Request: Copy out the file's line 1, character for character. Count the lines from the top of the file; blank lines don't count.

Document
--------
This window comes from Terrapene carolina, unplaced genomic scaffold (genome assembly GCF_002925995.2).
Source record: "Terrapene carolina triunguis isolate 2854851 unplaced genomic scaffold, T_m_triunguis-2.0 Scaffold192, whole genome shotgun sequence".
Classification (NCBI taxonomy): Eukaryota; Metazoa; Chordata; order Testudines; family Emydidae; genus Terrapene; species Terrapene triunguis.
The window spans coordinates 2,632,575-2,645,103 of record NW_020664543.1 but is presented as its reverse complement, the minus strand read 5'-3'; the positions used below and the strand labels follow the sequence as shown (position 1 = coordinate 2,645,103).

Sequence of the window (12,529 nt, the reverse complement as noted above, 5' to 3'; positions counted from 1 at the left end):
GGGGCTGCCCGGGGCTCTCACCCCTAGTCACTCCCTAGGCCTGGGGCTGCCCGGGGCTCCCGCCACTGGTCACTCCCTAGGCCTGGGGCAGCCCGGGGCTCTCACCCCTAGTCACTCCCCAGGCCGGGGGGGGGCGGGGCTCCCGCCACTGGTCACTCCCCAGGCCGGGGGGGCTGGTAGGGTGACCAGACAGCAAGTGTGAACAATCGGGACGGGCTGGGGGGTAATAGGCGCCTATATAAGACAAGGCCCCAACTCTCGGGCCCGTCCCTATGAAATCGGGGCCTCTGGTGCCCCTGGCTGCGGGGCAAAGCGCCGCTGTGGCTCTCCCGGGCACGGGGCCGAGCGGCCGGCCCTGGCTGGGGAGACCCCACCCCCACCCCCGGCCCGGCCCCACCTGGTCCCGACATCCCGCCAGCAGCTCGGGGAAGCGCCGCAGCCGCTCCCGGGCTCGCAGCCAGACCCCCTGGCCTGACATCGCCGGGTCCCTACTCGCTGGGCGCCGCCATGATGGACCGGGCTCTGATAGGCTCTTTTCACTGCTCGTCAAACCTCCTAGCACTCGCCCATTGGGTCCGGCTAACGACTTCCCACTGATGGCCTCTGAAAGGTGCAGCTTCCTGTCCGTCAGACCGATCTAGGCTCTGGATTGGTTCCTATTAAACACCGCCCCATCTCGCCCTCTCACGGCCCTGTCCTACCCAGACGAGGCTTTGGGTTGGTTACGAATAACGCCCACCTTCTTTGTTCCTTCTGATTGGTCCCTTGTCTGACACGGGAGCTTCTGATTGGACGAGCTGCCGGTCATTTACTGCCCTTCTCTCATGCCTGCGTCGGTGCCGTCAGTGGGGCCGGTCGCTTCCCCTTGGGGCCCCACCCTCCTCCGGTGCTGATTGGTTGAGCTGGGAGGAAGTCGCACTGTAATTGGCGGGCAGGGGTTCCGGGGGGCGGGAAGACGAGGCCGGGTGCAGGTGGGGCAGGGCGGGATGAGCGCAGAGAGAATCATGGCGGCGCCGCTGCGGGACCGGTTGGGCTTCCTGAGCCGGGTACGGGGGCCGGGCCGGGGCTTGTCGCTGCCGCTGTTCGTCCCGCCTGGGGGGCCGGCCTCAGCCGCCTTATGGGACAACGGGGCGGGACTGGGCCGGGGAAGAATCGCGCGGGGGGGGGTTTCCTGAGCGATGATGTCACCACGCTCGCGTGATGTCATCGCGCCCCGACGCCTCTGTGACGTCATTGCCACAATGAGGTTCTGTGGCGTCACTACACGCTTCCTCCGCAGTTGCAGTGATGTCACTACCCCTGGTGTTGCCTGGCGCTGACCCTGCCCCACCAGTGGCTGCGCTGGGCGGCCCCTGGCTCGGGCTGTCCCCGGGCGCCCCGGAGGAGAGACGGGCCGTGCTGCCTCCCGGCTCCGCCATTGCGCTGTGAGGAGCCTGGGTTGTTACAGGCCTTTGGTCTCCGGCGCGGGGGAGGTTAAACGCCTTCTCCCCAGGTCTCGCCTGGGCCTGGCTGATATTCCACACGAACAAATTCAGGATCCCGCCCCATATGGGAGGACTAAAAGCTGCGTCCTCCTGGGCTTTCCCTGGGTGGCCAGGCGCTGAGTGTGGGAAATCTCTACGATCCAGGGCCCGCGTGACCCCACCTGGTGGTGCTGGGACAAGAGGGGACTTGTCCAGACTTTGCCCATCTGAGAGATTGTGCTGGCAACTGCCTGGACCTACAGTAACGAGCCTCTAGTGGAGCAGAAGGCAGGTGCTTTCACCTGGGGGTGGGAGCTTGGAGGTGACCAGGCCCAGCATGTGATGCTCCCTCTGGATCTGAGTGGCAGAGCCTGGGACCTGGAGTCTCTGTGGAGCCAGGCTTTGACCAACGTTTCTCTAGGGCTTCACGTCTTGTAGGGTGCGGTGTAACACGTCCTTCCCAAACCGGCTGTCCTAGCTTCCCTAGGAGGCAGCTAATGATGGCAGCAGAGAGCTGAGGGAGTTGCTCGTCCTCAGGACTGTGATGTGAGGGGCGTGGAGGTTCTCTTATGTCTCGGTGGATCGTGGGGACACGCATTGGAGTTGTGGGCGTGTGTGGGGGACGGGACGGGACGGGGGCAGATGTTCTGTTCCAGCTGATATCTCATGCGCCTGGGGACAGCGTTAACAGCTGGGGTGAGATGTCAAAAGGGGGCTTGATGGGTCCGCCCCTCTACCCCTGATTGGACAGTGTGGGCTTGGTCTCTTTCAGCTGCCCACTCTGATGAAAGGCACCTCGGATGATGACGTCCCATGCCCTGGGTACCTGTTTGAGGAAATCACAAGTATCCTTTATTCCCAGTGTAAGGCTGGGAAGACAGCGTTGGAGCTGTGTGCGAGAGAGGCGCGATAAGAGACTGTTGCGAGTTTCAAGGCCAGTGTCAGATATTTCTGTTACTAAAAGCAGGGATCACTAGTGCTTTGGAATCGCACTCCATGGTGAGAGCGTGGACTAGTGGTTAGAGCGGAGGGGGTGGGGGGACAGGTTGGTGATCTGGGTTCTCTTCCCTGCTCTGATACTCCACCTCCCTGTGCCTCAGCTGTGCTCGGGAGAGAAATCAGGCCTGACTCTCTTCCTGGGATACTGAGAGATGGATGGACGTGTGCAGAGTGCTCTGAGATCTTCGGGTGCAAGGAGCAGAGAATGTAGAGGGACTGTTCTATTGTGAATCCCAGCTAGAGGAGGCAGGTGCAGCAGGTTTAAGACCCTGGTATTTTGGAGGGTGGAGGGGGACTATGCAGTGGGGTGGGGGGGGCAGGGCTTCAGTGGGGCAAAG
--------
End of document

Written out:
This window comes from Terrapene carolina, unplaced genomic scaffold (genome assembly GCF_002925995.2).